To protect the privacy of the child and their family, keep all health-related questions high level. Don’t ask for specifics. If your sponsored child is facing a health crisis, here are a few questions you could ask:
- How has your family been doing lately?
- Have you been learning hand-washing tips? What has that been like?
- Have there been any recent changes in your community?
There’s no need to be afraid to write about a health crisis like COVID-19 in your letters, but it is incredibly important to know how to talk about it appropriately. Child protection and privacy is very critical, so we suggest that you do not ask directly about the ways your sponsored child or their family have been affected. However, there are a few ways you can sensitively write about a health crisis:
- With a health crisis that you can understand or relate to—like COVID-19—feel free to share about your experience. How has your family been doing? How are you feeling? This might make your child feel safe enough to share more openly about his or her experience.
- Remind your sponsored child that you are praying for them during this health crisis. Write out your specific prayers for their health and safety.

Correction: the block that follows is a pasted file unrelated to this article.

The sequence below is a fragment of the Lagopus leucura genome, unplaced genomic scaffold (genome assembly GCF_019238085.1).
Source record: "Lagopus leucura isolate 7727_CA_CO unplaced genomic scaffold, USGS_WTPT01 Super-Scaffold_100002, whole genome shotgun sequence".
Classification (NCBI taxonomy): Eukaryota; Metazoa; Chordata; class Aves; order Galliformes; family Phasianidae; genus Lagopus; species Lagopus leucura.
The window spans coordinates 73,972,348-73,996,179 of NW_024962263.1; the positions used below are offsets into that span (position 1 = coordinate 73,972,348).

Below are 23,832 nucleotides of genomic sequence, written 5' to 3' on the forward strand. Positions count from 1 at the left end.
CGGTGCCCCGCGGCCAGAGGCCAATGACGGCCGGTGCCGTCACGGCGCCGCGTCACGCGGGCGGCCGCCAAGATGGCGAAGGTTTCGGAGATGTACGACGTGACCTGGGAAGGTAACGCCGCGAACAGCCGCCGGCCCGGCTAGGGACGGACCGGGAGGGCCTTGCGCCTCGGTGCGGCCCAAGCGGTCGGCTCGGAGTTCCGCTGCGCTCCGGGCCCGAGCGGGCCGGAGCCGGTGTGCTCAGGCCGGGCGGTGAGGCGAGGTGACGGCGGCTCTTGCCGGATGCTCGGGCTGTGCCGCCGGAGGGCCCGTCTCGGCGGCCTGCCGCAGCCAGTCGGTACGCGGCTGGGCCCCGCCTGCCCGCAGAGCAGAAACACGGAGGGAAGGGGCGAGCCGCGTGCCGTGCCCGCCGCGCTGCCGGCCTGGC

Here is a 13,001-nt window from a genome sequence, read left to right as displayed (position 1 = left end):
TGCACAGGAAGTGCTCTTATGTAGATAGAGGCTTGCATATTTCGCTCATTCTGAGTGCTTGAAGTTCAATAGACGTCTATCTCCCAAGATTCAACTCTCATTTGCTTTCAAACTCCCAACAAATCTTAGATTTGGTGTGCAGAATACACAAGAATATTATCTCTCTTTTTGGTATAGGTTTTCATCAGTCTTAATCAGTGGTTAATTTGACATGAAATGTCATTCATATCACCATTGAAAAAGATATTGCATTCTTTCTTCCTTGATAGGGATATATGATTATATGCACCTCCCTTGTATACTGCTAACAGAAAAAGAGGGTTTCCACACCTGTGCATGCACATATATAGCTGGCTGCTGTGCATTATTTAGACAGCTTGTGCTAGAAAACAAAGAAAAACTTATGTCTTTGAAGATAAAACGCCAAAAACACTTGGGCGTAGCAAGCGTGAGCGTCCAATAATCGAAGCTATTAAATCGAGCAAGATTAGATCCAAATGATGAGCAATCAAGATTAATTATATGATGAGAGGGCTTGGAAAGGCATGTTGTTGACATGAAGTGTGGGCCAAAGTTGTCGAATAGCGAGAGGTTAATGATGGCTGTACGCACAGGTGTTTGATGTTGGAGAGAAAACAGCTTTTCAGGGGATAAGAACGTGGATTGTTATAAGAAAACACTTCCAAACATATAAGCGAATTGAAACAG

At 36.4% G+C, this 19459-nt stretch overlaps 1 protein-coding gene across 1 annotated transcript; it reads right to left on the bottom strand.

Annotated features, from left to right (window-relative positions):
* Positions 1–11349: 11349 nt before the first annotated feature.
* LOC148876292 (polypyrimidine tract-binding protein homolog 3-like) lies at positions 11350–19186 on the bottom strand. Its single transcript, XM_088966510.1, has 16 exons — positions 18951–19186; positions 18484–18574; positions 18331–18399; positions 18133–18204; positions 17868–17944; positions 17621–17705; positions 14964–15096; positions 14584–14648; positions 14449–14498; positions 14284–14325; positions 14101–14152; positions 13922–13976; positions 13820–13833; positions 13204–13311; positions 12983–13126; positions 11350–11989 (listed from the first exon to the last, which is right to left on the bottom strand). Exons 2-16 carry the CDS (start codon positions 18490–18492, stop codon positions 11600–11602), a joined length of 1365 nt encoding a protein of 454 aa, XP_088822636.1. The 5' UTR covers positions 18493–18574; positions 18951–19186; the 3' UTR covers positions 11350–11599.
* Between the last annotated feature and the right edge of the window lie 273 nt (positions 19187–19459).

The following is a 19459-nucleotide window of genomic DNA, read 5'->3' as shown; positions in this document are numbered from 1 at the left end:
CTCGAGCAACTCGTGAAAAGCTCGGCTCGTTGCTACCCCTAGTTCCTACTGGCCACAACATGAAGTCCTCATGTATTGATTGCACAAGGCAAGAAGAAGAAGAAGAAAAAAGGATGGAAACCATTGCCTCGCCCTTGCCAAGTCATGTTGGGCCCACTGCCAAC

- If your sponsored child chooses to share openly about illness or loss, then it is appropriate to address the issue and its effect on them directly.
If your sponsored child shares about an illness or health crisis, share a story about a time you were sick and recovered. Remind them that God is the Great Physician. Infuse your letters with hope!
Tell your sponsored child that you are praying for their healing or their family’s healing. Remind them that you regularly pray for them—especially throughout this crisis.
Letter-writing tips for family crises
Family-related crises can be especially traumatic. The loss of a loved one, the loss of a home, the separation of parents—none of these are easy. Most of us, including children living in poverty, will experience family crises in our lives. For some of you, a crisis like this might have happened recently. If you or a loved one are dealing with illness, job loss or even death in this season, please know that our hearts break for you. We are praying for you. It’s so important that we care for each other well in this season. And, that’s why it’s more important now than ever to know how to talk about family crises in your letters.